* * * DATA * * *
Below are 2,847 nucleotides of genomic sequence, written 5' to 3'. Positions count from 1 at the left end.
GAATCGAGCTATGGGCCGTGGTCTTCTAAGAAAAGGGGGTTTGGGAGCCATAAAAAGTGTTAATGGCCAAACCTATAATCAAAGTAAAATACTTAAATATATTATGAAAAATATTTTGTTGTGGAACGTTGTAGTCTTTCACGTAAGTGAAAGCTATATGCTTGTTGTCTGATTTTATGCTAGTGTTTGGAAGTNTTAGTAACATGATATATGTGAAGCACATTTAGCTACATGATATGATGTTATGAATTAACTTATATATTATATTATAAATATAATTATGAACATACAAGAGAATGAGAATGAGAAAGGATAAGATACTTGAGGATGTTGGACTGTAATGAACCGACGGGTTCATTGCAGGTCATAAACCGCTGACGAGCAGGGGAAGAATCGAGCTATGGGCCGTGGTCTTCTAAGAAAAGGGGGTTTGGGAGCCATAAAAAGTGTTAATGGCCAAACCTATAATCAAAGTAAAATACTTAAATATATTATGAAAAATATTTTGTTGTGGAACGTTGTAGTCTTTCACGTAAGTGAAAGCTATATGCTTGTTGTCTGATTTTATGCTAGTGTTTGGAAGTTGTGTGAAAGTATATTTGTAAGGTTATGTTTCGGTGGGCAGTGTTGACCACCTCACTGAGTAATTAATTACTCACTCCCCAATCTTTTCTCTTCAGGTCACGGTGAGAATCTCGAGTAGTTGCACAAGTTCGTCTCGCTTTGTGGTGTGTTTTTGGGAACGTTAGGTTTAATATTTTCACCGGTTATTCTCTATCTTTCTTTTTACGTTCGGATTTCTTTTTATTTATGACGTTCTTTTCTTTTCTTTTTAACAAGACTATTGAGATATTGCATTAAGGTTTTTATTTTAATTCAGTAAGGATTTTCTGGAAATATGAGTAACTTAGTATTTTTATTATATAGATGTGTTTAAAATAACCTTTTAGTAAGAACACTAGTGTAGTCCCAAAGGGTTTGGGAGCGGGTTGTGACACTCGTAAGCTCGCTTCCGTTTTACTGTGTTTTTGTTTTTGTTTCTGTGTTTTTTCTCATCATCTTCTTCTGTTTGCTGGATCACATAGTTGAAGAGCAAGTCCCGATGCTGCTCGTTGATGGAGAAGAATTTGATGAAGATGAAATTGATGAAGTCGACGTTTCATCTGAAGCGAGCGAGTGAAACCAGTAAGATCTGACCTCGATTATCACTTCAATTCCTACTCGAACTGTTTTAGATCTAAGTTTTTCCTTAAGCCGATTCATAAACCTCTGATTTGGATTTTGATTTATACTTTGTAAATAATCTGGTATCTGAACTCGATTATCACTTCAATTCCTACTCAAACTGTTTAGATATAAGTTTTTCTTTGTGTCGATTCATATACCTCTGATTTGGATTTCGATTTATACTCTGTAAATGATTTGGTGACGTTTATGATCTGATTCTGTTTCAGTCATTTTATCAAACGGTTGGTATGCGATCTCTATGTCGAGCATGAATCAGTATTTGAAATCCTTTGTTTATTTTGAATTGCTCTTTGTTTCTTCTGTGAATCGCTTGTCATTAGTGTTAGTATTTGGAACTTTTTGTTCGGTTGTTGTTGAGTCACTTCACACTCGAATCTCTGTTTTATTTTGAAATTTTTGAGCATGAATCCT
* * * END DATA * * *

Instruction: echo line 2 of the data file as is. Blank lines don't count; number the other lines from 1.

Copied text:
GAATCGAGCTATGGGCCGTGGTCTTCTAAGAAAAGGGGGTTTGGGAGCCATAAAAAGTGTTAATGGCCAAACCTATAATCAAAGTAAAATACTTAAATATATTATGAAAAATATTTTGTTGTGGAACGTTGTAGTCTTTCACGTAAGTGAAAGCTATATGCTTGTTGTCTGATTTTATGCTAGTGTTTGGAAGTNTTAGTAACATGATATATGTGAAGCACATTTAGCTACATGATATGATGTTATGAATTAACTTATATATTATATTATAAATATAATTATGAACATACAAGAGAATGAGAATGAGAAAGGATAAGATACTTGAGGATGTTGGACTGTAATGAACCGACGGGTTCATTGCAGGTCATAAACCGCTGACGAGCAGGGGAAGAATCGAGCTATGGGCCGTGGTCTTCTAAGAAAAGGGGGTTTGGGAGCCATAAAAAGTGTTAATGGCCAAACCTATAATCAAAGTAAAATACTTAAATATATTATGAAAAATATTTTGTTGTGGAACGTTGTAGTCTTTCACGTAAGTGAAAGCTATATGCTTGTTGTCTGATTTTATGCTAGTGTTTGGAAGTTGTGTGAAAGTATATTTGTAAGGTTATGTTTCGGTGGGCAGTGTTGACCACCTCACTGAGTAATTAATTACTCACTCCCCAATCTTTTCTCTTCAGGTCACGGTGAGAATCTCGAGTAGTTGCACAAGTTCGTCTCGCTTTGTGGTGTGTTTTTGGGAACGTTAGGTTTAATATTTTCACCGGTTATTCTCTATCTTTCTTTTTACGTTCGGATTTCTTTTTATTTATGACGTTCTTTTCTTTTCTTTTTAACAAGACTATTGAGATATTGCATTAAGGTTTTTATTTTAATTCAGTAAGGATTTTCTGGAAATATGAGTAACTTAGTATTTTTATTATATAGATGTGTTTAAAATAACCTTTTAGTAAGAACACTAGTGTAGTCCCAAAGGGTTTGGGAGCGGGTTGTGACACTCGTAAGCTCGCTTCCGTTTTACTGTGTTTTTGTTTTTGTTTCTGTGTTTTTTCTCATCATCTTCTTCTGTTTGCTGGATCACATAGTTGAAGAGCAAGTCCCGATGCTGCTCGTTGATGGAGAAGAATTTGATGAAGATGAAATTGATGAAGTCGACGTTTCATCTGAAGCGAGCGAGTGAAACCAGTAAGATCTGACCTCGATTATCACTTCAATTCCTACTCGAACTGTTTTAGATCTAAGTTTTTCCTTAAGCCGATTCATAAACCTCTGATTTGGATTTTGATTTATACTTTGTAAATAATCTGGTATCTGAACTCGATTATCACTTCAATTCCTACTCAAACTGTTTAGATATAAGTTTTTCTTTGTGTCGATTCATATACCTCTGATTTGGATTTCGATTTATACTCTGTAAATGATTTGGTGACGTTTATGATCTGATTCTGTTTCAGTCATTTTATCAAACGGTTGGTATGCGATCTCTATGTCGAGCATGAATCAGTATTTGAAATCCTTTGTTTATTTTGAATTGCTCTTTGTTTCTTCTGTGAATCGCTTGTCATTAGTGTTAGTATTTGGAACTTTTTGTTCGGTTGTTGTTGAGTCACTTCACACTCGAATCTCTGTTTTATTTTGAAATTTTTGAGCATGAATCCT